In a November 20 memorandum of law, chief deputy city attorney Prescilla Dugard found the city is at risk of violating California's open-meeting laws if councilmembers continue to issue memos on issues and attend committee hearings if they are not members of the committee.
An example is if a city councilmember issues a memo before a city-council committee hearing, reads the legal brief, then it invites committee discussion, which in turn, results in a majority of city councilmembers discussing a certain issue without notifying the public beforehand, as required by the Brown Act.
The same goes if a councilmember attends a committee hearing and is given a special seat at the dais or is allowed to discuss the issue outside of public comment.
Reads the memo, "While one could argue that a councilmember’s memo to a committee of which he or she is not a member is a matter of the public record on the agendized item, it could also be argued that this essentially converts the committee meeting into a meeting of the city council not properly noticed and in violation of the [Brown] Act.
"This exposes the City to potential claims (and legal costs) and could jeopardize decisions on important matters. To avoid potential Brown Act violations, Councilmember memoranda should be treated like any other form of Council communication and occur in the context of a meeting of the appropriate Council committee or City Council meeting."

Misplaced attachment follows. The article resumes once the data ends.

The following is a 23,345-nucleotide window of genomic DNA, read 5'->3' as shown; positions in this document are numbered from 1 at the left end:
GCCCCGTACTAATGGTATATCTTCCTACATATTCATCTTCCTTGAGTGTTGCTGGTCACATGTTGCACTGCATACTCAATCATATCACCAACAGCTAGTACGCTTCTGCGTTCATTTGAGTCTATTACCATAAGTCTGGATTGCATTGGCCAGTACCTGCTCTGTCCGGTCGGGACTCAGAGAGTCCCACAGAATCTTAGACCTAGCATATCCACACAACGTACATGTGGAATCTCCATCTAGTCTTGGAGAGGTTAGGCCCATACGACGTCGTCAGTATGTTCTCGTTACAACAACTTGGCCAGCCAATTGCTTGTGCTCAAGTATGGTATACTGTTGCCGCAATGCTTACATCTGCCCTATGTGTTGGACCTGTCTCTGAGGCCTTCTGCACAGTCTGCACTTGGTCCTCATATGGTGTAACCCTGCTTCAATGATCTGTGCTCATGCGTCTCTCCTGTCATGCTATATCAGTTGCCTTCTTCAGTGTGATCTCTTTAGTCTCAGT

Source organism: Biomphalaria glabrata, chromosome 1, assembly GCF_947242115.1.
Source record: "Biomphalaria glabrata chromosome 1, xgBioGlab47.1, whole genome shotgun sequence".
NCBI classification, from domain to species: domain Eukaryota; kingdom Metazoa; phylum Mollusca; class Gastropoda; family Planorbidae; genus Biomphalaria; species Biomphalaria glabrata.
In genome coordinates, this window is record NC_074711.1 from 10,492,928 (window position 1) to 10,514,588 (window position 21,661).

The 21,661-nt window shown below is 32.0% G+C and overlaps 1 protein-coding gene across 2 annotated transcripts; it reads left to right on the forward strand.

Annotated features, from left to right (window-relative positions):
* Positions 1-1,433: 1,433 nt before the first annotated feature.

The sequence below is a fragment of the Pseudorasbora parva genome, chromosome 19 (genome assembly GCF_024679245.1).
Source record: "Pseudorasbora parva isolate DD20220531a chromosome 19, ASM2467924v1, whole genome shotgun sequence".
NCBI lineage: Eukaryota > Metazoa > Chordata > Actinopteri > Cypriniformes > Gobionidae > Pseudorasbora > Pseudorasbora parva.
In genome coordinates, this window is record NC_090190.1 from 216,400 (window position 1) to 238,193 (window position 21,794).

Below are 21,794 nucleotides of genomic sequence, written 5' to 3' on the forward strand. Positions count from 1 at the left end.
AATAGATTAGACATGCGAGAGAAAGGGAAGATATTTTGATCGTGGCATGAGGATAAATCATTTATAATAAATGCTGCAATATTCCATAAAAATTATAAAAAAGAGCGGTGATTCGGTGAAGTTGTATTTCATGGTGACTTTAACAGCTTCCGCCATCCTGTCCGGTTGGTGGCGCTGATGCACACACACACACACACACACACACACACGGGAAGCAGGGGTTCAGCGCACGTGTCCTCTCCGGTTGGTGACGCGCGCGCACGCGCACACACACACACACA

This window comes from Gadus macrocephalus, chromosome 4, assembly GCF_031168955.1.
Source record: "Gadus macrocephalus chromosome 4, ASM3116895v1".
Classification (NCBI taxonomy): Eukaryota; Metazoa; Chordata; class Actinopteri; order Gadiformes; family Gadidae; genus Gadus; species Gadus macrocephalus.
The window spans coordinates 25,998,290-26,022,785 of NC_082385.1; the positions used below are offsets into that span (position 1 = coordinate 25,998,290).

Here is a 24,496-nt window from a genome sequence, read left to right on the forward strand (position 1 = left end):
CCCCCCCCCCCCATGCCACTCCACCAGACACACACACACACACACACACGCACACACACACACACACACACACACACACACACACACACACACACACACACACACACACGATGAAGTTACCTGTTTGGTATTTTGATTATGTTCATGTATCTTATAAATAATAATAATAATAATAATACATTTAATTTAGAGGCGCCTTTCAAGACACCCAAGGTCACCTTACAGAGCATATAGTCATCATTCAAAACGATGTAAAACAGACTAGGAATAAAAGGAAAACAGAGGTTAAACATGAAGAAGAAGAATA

Potential Brown Act violations first came to light in December of last year as councilmember Sherri Lightner was poised to take over, unexpectedly, as council president from then-president Todd Gloria. The council was required to take two votes after assistant city attorney Paul Cooper discovered that some councilmembers were allegedly communicating behind closed doors about their support for Lightner.
The closed-door discussions led Lightner and other members to have the city attorney's office look into the matter.
According to the memo, Lightner's office is working on amending the Rules of Council to allow for councilmembers to speak up on issues to committees and the public without breaking the law.
In the meantime, the city attorney's office is asking councilmembers to "confine their communications to committees of which they are a member or bring the matter to the full city council...to be discussed at a properly noticed city council meeting."